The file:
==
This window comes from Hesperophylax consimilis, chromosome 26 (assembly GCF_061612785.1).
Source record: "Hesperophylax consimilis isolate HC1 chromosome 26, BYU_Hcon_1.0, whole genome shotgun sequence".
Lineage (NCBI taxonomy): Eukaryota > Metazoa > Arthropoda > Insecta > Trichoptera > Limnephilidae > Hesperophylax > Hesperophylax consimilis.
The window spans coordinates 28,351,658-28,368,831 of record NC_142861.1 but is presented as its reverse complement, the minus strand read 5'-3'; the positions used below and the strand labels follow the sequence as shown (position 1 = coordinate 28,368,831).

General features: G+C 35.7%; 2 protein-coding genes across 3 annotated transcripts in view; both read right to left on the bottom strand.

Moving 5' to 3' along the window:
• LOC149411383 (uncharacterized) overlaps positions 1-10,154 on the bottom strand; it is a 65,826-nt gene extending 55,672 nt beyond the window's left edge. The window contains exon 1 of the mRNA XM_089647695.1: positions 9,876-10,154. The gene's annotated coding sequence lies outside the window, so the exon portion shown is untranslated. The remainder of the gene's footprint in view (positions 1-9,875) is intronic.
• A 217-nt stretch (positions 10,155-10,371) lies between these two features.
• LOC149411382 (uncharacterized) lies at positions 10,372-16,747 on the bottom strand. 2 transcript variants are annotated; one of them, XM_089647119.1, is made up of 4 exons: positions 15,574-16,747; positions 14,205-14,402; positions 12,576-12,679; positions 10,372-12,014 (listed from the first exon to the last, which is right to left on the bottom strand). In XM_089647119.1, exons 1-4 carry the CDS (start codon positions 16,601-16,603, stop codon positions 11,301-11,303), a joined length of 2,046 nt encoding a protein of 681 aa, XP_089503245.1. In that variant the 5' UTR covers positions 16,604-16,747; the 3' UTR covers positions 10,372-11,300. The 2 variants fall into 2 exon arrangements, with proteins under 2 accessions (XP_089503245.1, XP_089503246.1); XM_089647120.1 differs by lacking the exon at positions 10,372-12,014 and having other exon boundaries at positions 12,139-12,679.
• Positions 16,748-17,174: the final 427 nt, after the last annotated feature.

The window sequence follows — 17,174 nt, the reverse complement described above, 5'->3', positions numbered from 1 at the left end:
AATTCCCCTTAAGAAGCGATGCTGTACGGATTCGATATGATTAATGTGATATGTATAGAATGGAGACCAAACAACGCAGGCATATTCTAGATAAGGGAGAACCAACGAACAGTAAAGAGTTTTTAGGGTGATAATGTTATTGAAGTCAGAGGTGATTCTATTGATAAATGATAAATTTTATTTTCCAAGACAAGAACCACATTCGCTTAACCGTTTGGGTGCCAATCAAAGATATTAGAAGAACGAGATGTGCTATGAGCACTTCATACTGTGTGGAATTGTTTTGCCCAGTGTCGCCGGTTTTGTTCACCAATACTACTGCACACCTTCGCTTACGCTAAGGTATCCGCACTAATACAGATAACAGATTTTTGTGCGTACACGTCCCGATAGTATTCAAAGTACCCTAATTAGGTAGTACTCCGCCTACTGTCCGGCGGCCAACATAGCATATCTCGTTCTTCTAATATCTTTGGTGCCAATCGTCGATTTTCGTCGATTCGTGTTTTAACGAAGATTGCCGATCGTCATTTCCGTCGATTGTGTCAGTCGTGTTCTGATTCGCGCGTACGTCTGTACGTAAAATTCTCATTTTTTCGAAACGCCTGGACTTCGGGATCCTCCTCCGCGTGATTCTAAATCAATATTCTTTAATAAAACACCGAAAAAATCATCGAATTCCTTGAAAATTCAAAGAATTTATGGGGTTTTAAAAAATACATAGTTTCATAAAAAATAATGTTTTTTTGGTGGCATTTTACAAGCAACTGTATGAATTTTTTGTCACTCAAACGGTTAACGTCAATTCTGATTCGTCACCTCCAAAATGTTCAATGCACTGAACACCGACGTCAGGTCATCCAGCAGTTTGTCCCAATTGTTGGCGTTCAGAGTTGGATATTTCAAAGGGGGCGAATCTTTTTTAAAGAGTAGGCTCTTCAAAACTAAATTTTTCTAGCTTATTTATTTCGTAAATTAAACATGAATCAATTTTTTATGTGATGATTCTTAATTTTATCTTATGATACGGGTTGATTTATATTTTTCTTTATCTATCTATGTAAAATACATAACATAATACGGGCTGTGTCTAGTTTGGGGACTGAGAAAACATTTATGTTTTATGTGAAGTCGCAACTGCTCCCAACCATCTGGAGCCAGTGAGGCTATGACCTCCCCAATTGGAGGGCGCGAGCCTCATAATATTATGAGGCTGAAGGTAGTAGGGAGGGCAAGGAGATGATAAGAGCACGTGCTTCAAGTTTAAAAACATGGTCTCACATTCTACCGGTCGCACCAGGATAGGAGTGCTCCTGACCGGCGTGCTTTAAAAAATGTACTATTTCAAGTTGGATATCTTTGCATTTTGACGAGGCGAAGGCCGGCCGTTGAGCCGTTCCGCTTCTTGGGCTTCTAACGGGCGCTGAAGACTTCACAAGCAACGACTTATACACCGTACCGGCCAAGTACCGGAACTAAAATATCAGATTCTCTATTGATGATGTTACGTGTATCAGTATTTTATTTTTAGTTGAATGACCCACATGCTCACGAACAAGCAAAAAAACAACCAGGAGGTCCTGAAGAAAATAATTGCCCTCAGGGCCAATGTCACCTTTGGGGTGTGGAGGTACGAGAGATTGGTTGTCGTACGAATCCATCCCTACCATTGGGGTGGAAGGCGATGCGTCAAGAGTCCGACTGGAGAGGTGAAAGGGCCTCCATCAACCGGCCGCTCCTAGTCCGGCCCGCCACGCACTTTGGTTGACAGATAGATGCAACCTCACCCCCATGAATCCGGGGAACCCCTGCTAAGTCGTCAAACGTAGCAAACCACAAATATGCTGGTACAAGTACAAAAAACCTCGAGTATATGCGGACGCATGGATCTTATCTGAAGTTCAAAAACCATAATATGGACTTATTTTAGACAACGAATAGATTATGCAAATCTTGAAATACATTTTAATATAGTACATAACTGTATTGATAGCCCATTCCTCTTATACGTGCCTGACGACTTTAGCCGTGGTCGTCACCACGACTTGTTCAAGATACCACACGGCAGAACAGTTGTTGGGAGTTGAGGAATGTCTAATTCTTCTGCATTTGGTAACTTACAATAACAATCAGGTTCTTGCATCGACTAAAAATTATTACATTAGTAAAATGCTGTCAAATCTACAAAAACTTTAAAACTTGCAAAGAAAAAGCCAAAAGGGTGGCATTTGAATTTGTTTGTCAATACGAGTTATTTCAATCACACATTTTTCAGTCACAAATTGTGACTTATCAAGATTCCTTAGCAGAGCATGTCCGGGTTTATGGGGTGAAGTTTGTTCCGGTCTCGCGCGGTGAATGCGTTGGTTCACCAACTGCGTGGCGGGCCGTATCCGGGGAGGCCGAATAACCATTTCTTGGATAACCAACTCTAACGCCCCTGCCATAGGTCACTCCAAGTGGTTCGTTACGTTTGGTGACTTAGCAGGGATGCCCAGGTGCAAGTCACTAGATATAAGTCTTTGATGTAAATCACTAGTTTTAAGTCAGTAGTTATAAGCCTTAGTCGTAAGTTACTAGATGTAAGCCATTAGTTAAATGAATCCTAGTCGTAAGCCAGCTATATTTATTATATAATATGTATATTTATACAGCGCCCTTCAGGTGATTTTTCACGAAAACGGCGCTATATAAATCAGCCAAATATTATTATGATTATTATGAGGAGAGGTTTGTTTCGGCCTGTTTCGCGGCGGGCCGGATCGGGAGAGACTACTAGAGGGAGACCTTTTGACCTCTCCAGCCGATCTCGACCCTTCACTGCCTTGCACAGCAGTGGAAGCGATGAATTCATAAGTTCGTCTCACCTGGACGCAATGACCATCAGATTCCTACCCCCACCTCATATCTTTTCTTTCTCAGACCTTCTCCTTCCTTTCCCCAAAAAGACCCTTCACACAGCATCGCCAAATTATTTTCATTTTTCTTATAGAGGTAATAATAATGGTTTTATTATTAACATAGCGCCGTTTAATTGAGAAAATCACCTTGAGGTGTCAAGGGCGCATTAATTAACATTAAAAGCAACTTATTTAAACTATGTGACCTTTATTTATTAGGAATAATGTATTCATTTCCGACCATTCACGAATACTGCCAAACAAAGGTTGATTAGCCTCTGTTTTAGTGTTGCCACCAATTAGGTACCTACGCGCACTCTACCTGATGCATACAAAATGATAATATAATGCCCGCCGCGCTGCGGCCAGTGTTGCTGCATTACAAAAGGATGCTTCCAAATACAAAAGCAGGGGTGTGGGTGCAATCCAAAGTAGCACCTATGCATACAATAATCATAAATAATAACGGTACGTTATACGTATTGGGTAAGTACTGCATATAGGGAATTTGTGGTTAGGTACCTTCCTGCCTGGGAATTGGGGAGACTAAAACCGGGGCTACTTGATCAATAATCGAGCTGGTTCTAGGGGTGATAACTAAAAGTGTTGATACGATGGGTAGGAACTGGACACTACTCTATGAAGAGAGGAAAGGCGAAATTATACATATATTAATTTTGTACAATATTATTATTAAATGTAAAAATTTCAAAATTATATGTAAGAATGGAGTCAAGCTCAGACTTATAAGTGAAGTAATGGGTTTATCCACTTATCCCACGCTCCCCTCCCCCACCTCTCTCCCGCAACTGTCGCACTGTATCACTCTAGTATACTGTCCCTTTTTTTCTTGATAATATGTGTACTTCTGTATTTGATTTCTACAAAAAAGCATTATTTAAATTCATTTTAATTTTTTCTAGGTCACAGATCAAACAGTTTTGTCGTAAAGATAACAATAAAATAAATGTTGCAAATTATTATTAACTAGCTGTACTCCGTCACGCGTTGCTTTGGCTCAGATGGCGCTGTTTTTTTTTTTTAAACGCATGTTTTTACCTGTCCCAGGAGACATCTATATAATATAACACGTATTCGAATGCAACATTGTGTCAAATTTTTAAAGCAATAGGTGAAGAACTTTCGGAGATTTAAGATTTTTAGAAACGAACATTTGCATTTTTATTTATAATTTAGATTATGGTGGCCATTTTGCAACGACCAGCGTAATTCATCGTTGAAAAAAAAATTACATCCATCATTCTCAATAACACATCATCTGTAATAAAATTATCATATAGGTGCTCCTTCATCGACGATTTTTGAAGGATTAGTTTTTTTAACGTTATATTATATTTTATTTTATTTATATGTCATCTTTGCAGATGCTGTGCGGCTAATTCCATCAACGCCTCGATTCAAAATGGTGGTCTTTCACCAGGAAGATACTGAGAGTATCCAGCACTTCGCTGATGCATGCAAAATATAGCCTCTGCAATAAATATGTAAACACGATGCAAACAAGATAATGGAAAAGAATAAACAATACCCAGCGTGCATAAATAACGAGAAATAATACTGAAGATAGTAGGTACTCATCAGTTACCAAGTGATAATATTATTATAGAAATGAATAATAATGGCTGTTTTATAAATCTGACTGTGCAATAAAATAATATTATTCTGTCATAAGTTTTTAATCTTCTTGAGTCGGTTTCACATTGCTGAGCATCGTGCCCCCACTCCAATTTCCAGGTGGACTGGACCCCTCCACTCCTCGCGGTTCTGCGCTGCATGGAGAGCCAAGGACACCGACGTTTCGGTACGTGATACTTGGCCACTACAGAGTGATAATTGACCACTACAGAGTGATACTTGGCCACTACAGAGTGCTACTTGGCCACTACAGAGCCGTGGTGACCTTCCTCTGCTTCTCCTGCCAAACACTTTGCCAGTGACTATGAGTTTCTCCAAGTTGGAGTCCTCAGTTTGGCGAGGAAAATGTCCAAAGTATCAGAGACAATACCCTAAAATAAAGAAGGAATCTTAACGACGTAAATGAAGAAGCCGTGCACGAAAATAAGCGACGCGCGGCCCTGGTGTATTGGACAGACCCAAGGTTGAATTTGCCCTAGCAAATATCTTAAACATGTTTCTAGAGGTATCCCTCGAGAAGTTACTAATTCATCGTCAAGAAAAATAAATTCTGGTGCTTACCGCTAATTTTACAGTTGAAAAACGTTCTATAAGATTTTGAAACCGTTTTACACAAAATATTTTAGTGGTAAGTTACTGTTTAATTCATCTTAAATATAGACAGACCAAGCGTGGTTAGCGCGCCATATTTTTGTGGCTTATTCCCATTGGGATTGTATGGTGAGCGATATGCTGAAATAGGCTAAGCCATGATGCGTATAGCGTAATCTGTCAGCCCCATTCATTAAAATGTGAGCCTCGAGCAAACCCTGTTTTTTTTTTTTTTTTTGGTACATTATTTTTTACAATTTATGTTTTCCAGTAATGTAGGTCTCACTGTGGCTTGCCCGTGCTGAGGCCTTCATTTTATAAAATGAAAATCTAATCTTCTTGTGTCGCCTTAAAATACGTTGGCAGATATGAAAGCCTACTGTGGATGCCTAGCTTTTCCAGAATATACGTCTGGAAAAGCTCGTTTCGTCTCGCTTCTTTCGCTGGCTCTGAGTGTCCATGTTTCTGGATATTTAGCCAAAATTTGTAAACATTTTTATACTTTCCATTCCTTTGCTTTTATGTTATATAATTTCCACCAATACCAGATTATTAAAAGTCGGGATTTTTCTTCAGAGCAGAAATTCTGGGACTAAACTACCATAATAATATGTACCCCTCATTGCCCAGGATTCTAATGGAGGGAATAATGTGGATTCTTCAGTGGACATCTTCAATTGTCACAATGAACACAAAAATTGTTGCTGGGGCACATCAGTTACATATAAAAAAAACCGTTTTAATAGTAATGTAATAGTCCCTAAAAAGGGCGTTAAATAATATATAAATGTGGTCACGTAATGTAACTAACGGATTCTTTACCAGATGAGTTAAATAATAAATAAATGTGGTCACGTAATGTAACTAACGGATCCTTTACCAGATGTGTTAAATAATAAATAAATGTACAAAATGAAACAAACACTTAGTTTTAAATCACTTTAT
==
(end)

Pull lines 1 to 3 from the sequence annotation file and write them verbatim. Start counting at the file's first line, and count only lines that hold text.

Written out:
This window comes from Hesperophylax consimilis, chromosome 26 (assembly GCF_061612785.1).
Source record: "Hesperophylax consimilis isolate HC1 chromosome 26, BYU_Hcon_1.0, whole genome shotgun sequence".
Lineage (NCBI taxonomy): Eukaryota > Metazoa > Arthropoda > Insecta > Trichoptera > Limnephilidae > Hesperophylax > Hesperophylax consimilis.